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Battlefield: Bad Company 2 Heavy Explosion/Smoke Slowdown

Last response: in Video Games
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August 15, 2013 6:35:01 PM

Hello,

I recently built a new computer using the following specifications:

Processor: Intel Core i5 4670k (3.40Ghz, Stock) (4th Gen Haswell)
CPU Cooler:Corsair A50
Graphics Card: Asus GTX 660 Ti Direct CU ii (Stock)
Motherboard:Asus Z87-Pro
RAM: 2 X 4GB G.Skill Ripjaws 1866Mhz (Stock)
Hard Drive: Seagate Barracuda 2TB
Power Supply: Thermaltake 775W PSU
Case: HAF-932
Monitor: Asus VS228H 22"
Optical Drive: LG CD/DVD Lightscribe Burner

I installed Bad Company 2 and maxed out the in game settings including, all high settings, 32x CSAA, 16x Anisotropic Filter, 1920x1080 resolution, and Vsync and HBAO on. I also maxed out the settings.ini, with everything enabled/high, with directx 11, and bloom enabled. Lastly, I maxed it out in the nvidia control panel, following EVGA's Maniac's guide, with the settings set for best quality.

With everything enabled, I get a solid 60fps (My monitors max), and it stays that way most of the time. During extremely heavy explosions/ very thick smoke/ a combination of both, the computer will slowdown, and I've seen it go down to about 15 fps, but quickly recover. On average during these heavy moments, it stays at about 30 frames, and as soon as its over goes back to 60fps. My CPU doesn't exceed 50% on any of the cores, but during these moments, my GPU will go to 99%, where it usually stays at about 50%, leading me to believe the slowdowns are caused by the GPU. I put 8x MSAA, and all medium settings, and the frames never dipped below 60, even during these heavy times. Is this normal, or is there a way to squeeze a bit more performance, without overclocking?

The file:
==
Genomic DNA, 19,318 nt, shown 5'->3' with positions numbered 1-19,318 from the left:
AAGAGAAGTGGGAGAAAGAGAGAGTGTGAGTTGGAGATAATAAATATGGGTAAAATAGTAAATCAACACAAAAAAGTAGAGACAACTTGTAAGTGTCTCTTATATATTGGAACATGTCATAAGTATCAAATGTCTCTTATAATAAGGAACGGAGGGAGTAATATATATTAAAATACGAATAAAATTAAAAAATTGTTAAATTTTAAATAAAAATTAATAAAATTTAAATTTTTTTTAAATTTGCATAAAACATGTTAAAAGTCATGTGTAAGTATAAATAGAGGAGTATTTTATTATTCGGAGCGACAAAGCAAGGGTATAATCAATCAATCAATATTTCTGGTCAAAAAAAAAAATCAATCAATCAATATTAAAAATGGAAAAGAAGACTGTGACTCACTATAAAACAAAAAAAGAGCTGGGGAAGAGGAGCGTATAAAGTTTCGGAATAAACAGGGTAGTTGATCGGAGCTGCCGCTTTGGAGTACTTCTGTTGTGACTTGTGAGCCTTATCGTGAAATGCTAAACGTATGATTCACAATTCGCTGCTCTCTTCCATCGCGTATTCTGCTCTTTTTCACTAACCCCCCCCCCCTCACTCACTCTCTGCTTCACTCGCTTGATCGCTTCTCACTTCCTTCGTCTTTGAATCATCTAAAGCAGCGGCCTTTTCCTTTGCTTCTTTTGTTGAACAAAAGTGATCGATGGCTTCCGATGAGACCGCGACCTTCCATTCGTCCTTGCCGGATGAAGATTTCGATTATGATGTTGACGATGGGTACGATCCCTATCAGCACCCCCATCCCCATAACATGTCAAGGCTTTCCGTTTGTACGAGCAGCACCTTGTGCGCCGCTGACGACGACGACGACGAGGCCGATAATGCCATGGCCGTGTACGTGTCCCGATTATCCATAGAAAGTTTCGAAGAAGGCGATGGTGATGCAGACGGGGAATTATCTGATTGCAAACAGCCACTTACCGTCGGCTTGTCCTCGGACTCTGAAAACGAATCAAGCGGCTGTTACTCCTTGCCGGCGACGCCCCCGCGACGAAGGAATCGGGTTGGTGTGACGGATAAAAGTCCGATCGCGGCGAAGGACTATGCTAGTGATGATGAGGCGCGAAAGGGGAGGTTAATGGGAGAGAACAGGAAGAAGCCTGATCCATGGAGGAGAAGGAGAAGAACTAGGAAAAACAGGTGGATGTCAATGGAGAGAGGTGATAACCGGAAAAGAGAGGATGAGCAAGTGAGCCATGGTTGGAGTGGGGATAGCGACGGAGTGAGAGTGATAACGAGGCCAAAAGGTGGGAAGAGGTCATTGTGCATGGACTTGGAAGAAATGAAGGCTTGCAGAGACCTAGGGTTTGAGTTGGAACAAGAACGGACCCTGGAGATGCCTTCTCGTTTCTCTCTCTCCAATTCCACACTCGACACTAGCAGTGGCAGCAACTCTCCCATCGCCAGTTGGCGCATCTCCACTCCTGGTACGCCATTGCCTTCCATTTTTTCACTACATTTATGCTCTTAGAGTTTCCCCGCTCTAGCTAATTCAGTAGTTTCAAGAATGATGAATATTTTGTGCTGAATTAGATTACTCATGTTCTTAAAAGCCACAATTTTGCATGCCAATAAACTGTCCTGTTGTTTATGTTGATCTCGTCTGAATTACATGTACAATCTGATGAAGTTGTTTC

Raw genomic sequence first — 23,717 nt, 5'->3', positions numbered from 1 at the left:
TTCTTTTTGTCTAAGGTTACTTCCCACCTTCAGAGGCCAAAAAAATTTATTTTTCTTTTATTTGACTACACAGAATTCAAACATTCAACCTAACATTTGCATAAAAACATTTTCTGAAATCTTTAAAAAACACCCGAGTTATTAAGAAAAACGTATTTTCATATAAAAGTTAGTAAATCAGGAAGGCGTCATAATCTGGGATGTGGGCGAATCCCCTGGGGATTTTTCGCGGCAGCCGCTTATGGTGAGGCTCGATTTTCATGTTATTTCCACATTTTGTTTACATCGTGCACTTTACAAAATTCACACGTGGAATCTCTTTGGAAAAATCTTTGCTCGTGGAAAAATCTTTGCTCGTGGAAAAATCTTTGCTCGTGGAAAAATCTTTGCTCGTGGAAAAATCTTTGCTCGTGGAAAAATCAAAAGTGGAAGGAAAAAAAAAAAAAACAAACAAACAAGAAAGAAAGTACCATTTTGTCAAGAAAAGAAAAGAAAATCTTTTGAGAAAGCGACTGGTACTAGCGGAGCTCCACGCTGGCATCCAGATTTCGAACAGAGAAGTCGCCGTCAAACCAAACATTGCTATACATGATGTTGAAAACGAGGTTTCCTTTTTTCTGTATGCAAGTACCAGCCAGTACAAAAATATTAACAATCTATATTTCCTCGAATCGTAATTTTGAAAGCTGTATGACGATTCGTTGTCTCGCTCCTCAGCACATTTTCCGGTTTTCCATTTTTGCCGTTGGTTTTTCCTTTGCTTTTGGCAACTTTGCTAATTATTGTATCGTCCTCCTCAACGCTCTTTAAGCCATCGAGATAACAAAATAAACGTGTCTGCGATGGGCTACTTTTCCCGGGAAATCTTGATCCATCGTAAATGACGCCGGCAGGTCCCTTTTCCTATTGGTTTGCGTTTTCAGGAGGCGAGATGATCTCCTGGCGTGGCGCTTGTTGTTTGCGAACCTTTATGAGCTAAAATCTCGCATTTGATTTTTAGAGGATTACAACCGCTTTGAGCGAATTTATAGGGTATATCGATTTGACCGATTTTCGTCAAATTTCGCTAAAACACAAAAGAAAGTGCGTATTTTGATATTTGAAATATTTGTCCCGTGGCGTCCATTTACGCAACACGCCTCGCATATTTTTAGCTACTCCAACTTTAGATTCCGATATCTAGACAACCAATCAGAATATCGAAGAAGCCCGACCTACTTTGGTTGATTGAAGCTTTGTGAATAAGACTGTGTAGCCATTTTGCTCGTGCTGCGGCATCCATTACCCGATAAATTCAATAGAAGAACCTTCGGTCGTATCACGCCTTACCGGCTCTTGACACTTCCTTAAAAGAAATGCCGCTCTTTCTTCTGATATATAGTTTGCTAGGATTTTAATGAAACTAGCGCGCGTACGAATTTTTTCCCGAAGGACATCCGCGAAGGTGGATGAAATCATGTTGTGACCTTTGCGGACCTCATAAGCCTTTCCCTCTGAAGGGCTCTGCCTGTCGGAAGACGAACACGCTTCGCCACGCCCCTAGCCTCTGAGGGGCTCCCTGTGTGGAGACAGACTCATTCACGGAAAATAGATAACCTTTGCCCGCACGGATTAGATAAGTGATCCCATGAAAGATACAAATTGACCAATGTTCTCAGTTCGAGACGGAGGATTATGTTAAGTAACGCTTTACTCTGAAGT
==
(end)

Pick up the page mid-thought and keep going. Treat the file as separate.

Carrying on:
I am extremely happy with this system, and I don't really mind when it drops to 30 or so frames, because I am used to playing at that fps, it is still playable, and the game looks gorgeous, but I would still like to confirm if it is usual for a mid range system like this. Thanks in advance.

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August 15, 2013 6:51:44 PM

There's nothing to worry about, this is completely normal, large explosions and other sudden large scale movements will take a lot of power from your GPU, it's called frame dips. Hope this solved your problem!
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August 15, 2013 6:56:06 PM

probably you enabling extra features in the nvidea control panel causes the gpu to just be really pushed during those moments. just leave it maxed out within the in game settings and you should get constant 60 fps, and probably wont notice a difference in quality. changing the ini file might have had the same effect but i doubt the nvidea control panel settings are (for lack of a better word) optimized so your gpu isnt actually being used to its fullest, even if it goes to 99% usage.
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